Here again one expects the NDA government at centre to take decisive credible action in exposing the guilty in Maharashtra irrigation scam and brining to book those who are responsible both among the politicians and bureaucrats-engineers. Here, as BJP spokespersons in Maharashtra have been saying, the Madhav Chitale committee has basically done white washing role and hence we need an independent investigation. We hope NDA government at centre will take this up urgently.
Andhra Pradesh Irrigation Scam Similar action is also required in Andhra Pradesh Irrigation scam exposed by the CAG report.
AIBP As noted above, the Accelerated Irrigation Benefits Program has majorly failed in achieving any additional net irrigation area by major projects at national level. The CAG has noted in more than one report the failure of AIBP and so has the Planning Commission. The new NDA government could start with instituting a credible independent enquiry into the reasons for failure of this scheme.
Uttarakhand Disaster and role of hydropower projects Following the worst ever disaster faced by the state of Uttarakhand in June 2013, the role played by indiscriminate construction of hydropower projects and other infrastructure needed to be investigated since prime facie they had played significant role in increasing the proportions of disaster. The UPA government did nothing, and it was left to the Supreme Court to ask MoEF to set up an Expert Body for this. In the meantime, SC ordered stay on any more projects. The MoEF along with Central Water Commission and Central Electricity Authority and the Congress’s Uttarakhand state government, have been trying to push more projects in stead of honoring the Apex Court orders. In April 2014, the report of Expert Body lead by Dr Ravi Chopra has been submitted. The new Union government, it is hoped, will take credible steps to implement the recommendations of the Expert Body at the earliest date.
Independent National Environment Monitor It is well known that MoEF as an independent environmental regulator is seriously compromised with shoddy EIAs, flawed appraisal and non existent compliance. This situation has remained unchanged for the last decade and more. The Supreme Court of India, seeing this, had in 2011 ordered that an Independent Environment Regulator needs to be set up at National and state level. The outgoing central government had shown reluctance to do anything in this regard, in spite of repeated Supreme Court orders. The new government has a historical opportunity to indeed set up a truly independent & accountable environment regulator, at the same time increasing the transparency and participation of people in the environmental governance through fresh round of democratic reforms.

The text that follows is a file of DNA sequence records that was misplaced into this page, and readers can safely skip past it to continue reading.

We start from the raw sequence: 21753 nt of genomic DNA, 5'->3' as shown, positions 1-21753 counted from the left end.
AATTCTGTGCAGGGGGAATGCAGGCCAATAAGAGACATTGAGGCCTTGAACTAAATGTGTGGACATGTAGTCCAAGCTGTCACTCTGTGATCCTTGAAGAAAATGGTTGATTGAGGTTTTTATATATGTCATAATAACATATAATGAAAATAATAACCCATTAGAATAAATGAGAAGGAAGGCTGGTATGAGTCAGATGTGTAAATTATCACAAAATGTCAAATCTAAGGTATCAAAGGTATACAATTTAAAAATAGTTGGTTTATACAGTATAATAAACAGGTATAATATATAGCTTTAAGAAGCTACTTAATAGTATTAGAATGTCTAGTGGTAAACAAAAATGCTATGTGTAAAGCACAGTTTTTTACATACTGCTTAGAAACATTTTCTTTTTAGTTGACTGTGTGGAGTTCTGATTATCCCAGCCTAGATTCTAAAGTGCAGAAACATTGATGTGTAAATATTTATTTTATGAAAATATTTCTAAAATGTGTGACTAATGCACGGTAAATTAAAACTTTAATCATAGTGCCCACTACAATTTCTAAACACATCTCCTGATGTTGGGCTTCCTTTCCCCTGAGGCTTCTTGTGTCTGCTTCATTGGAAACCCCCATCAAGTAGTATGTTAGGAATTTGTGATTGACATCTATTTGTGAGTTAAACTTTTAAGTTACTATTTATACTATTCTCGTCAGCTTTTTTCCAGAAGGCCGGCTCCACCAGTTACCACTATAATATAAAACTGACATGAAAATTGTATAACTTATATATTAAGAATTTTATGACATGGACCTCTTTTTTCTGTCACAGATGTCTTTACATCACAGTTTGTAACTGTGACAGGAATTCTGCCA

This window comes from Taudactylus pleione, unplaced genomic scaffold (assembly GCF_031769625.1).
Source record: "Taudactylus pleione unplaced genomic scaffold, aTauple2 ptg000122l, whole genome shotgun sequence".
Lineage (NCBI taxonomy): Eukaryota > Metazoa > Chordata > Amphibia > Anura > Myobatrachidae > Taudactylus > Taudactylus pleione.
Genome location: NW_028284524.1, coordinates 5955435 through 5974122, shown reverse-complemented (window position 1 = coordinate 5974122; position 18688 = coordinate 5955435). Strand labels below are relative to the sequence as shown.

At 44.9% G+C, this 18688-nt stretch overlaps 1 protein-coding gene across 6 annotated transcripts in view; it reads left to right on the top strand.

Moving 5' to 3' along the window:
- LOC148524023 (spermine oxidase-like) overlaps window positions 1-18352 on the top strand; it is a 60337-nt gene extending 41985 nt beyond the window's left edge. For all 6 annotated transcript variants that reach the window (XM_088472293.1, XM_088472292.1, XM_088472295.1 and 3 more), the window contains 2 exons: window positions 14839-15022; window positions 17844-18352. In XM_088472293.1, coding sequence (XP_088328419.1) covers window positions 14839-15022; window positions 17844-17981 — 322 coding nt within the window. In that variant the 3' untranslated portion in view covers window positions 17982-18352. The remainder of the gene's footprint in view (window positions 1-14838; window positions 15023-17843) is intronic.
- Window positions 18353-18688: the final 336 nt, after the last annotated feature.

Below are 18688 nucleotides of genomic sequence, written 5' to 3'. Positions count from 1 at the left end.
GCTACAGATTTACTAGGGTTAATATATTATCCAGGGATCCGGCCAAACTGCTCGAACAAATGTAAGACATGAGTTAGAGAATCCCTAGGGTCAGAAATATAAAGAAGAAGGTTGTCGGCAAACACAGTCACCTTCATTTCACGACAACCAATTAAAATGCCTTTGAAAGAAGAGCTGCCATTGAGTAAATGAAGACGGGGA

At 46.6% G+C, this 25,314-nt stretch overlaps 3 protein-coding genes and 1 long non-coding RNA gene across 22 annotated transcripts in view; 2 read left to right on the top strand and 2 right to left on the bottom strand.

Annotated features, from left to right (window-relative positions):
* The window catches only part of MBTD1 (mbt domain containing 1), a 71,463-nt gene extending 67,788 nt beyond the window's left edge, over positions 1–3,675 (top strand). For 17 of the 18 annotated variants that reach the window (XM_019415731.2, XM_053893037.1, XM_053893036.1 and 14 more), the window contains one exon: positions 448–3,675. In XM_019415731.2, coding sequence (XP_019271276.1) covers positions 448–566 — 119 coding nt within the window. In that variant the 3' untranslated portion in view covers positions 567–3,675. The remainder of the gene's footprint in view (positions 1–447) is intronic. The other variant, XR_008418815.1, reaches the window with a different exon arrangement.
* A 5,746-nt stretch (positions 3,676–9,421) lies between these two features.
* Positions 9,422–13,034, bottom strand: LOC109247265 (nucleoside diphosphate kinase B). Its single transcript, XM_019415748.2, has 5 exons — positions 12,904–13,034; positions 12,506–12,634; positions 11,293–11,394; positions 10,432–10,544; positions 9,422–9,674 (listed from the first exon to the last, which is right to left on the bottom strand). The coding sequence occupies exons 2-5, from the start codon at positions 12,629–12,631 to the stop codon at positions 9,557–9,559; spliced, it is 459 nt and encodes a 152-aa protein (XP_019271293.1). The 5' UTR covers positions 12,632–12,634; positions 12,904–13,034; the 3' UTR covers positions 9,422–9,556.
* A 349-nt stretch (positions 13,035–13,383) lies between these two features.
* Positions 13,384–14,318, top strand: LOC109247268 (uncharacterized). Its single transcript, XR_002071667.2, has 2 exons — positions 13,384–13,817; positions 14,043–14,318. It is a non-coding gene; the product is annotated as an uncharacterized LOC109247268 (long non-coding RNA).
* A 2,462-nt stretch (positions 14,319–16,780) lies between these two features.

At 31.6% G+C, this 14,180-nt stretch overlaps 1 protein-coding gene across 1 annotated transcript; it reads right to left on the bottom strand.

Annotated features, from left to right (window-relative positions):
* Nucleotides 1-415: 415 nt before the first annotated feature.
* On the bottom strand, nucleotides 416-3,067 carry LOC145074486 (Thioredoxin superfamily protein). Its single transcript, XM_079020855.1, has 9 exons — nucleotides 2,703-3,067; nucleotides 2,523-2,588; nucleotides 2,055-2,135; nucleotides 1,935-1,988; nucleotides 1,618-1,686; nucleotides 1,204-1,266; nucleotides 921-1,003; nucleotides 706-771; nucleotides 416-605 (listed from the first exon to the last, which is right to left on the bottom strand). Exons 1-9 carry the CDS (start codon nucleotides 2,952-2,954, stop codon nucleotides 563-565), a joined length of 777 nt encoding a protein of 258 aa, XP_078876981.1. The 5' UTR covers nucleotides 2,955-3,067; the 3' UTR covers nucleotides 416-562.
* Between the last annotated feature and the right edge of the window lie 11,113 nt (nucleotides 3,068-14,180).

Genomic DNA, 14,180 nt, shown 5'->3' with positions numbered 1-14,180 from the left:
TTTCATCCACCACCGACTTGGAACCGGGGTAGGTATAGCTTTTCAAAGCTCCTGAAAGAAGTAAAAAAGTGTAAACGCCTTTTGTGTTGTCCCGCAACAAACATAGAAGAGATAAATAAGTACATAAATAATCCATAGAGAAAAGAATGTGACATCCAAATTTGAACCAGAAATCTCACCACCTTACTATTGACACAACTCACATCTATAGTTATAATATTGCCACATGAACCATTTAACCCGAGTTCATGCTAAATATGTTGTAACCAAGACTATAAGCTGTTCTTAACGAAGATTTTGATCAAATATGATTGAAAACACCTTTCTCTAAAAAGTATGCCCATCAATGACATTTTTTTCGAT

Cabinet Committee on Investment One of the flawed legacy of the previous UPA government is the Cabinet Committee on Investment, which has been created to bypass the statutory work of the MoEF. The new Union government would do well to disband this extra legal committee.
Polavaram Project Authority Even as elections were underway, in a most inappropriate decision, the outgoing government set up a Polvaram Project Authority, without even consulting affected states of Orissa and Chhattisgarh. In both these states there is either BJP government or BJP led government. There are also cases going on against this project, including civil suits filed by the governments of Chhattisgarh and Orissa. In the interest of these states and affected tribals, the new Union Government should scrap the Polavaram Project Authority.
Mullaperiyar The 119 year old Mullaperiyar dam has already suffered damages in the past and there is no doubt that it has limited life. To overcome the inflexible attitude of Tamil Nadu and respecting the constitutional duty of Kerala government to protect the life and property of people of Kerala, it become the duty of the Union government to initiate process for new a arrangement (e.g. lower the intake level to 50 ft from current 106 ft, as seen promising both by the Empowered Body and Supreme Court in May 2014) and decommissioning of the dam in a time bound manner. The previous Union government completely failed in this and the new government has an opportunity to correct this.